Now, “development” – being a specialized branch of IT – requires more knowledge and training, making it comparatively more difficult with a longer learning curve.
For the most part, a developer can fill in for an IT professional with little or no extra training, but the same is not true the other way around.
You can get a developer or IT job without a degree.
Entry-level IT jobs rarely require applicants to possess a CS (Computer Science) or IT degree. You can easily apply for a role as an IT help desk tech, support specialist, or jr. systems administrator just by proving your skills and knowledge in the subject – usually assessed during the interview phase.
However, some companies might require you to at least have a certificate. For instance, the CompTIA A+ certification is usually all you need to land a help desk job.
Similarly, in reference to development, a solid portfolio of work can get you hired as a developer by most employers. If you have built a few websites or apps (even as unpaid work) that demonstrate your understanding of software and web development, it should be enough to get you the job.
That said, even though having a degree isn’t necessary to land a job, getting one will give you an edge over other applicants and help you grow in your career.
Jobs in IT offer slightly better satisfaction ratings compared to developer job roles.
Payscale surveyed around 981 IT specialists who gave their jobs an average satisfaction score of 4.03 out of 5. At the same time, another similar survey pooling over 2500 software developers led to an average job satisfaction rating of 3.77 out of 5.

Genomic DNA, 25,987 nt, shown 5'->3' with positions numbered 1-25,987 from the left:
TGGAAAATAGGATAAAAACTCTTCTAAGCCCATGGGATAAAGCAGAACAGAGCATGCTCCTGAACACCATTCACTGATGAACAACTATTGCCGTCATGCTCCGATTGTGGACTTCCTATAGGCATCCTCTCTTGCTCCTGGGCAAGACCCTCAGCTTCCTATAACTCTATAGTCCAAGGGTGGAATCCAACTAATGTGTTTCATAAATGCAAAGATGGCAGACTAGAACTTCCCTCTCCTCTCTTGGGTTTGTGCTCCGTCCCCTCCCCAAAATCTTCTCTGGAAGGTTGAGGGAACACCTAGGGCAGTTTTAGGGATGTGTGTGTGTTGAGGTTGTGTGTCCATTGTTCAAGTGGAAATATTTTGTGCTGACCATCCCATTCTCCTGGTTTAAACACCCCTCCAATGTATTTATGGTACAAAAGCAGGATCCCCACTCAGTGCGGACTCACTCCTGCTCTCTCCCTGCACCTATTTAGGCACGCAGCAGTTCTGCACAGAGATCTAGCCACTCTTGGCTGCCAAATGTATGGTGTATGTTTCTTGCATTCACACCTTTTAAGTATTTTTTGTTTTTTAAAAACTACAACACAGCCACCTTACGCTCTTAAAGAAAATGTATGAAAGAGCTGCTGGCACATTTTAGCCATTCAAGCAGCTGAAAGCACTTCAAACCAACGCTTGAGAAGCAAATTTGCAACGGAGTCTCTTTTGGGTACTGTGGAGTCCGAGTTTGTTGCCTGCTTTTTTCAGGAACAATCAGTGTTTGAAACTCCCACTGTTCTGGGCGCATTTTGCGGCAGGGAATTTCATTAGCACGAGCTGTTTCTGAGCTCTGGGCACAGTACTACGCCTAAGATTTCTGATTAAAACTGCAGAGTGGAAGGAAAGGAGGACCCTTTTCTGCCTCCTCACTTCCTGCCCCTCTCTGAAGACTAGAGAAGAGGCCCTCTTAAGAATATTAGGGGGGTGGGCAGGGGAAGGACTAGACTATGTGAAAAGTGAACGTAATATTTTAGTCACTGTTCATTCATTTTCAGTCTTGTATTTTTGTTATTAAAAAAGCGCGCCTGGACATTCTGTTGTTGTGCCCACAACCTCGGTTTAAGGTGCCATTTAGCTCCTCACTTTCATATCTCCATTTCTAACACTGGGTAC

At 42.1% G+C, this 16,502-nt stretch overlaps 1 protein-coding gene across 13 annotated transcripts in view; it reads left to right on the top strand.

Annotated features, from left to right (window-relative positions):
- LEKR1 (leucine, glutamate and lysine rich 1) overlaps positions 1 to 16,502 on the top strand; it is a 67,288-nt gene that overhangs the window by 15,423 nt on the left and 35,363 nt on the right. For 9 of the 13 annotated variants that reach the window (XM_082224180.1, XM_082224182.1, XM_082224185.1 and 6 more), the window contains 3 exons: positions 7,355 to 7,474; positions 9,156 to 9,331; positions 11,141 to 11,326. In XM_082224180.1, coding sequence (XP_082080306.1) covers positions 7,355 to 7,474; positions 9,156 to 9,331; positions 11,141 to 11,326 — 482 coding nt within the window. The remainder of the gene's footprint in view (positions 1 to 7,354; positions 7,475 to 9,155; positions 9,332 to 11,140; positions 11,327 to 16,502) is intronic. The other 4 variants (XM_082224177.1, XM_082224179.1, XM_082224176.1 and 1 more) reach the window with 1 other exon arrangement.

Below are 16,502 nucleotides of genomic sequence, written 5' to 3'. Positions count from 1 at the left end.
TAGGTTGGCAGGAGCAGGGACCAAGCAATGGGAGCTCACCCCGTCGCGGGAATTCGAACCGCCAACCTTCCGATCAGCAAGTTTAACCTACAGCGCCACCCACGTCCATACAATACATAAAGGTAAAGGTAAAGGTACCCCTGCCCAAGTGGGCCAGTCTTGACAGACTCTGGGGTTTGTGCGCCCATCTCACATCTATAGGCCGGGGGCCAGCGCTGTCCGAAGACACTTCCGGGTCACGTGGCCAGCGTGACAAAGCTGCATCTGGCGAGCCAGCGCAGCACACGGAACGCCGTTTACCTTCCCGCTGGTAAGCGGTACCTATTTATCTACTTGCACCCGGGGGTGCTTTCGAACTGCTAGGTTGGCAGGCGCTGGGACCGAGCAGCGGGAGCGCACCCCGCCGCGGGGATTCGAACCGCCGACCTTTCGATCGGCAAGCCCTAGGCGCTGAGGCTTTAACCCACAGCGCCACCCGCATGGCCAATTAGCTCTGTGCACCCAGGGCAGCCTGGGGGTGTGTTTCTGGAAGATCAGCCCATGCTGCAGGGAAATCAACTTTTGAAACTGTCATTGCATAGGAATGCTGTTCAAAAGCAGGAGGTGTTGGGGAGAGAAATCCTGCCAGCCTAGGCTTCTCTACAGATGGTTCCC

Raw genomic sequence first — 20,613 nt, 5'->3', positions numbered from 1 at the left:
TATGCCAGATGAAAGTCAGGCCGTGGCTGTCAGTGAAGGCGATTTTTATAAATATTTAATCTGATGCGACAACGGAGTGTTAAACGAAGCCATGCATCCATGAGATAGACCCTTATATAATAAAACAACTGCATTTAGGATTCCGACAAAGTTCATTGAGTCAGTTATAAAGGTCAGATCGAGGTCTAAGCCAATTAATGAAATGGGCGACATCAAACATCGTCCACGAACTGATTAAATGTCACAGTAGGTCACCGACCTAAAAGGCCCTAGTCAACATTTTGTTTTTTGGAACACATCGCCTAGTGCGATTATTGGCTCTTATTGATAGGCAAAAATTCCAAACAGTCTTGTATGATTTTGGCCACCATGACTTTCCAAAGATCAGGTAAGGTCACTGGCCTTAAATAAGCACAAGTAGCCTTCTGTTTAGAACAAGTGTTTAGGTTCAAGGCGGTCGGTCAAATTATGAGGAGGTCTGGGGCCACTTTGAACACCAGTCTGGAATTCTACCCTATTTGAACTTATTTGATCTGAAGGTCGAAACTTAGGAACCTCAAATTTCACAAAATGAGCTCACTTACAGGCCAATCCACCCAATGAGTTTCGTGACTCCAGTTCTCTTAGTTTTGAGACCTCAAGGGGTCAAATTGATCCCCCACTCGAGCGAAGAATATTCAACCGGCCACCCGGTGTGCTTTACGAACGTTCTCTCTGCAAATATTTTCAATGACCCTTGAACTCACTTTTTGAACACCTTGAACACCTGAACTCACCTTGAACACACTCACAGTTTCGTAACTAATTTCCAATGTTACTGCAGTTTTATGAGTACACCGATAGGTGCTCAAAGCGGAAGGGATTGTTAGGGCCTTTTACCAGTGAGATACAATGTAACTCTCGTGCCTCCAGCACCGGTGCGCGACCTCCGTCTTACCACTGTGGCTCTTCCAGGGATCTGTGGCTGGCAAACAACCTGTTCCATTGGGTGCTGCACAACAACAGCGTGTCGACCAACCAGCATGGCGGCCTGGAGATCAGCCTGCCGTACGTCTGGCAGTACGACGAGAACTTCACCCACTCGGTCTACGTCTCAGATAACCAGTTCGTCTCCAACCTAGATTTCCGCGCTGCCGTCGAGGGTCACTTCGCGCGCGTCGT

To summarize, the national average job satisfaction score is around 51%, or 2.51 out of 5, as per the Conference Board.
As such, a job in IT or development offers a comparable level of job satisfaction that’s way above the national average.
Development has a better prospect with a higher number of expected job openings in the future compared to general IT professionals.
As per data collected from the US Bureau of Labor Statistics (BLS), we can expect to see around a 6% employment growth rate in IT from 2021-2031. This accounts for about 75,000 new job openings each year.
On the flip side, developers will see a 25% hike in employment rates over the next decade. This means close to 162,900 new openings for developers alongside quality assurance testers and analysts.
So clearly, if you want to build a skillset that’ll stay in demand and guarantee employment over the coming years, then development is definitely a better choice than general IT skills/jobs.
Developers earn more with a median salary of around $74k/year compared to IT professionals’ average of $58k/year.
But at the same time, learning development and becoming a developer is also more difficult than simple IT professions. That said, neither developers nor IT professionals need to have a degree to apply for most job roles.
Other than this, both professions enjoy similar job satisfaction scores that are well above the national average.
Finally, looking at future growth and employability prospect over the years, developers have the upper hand over general IT workers.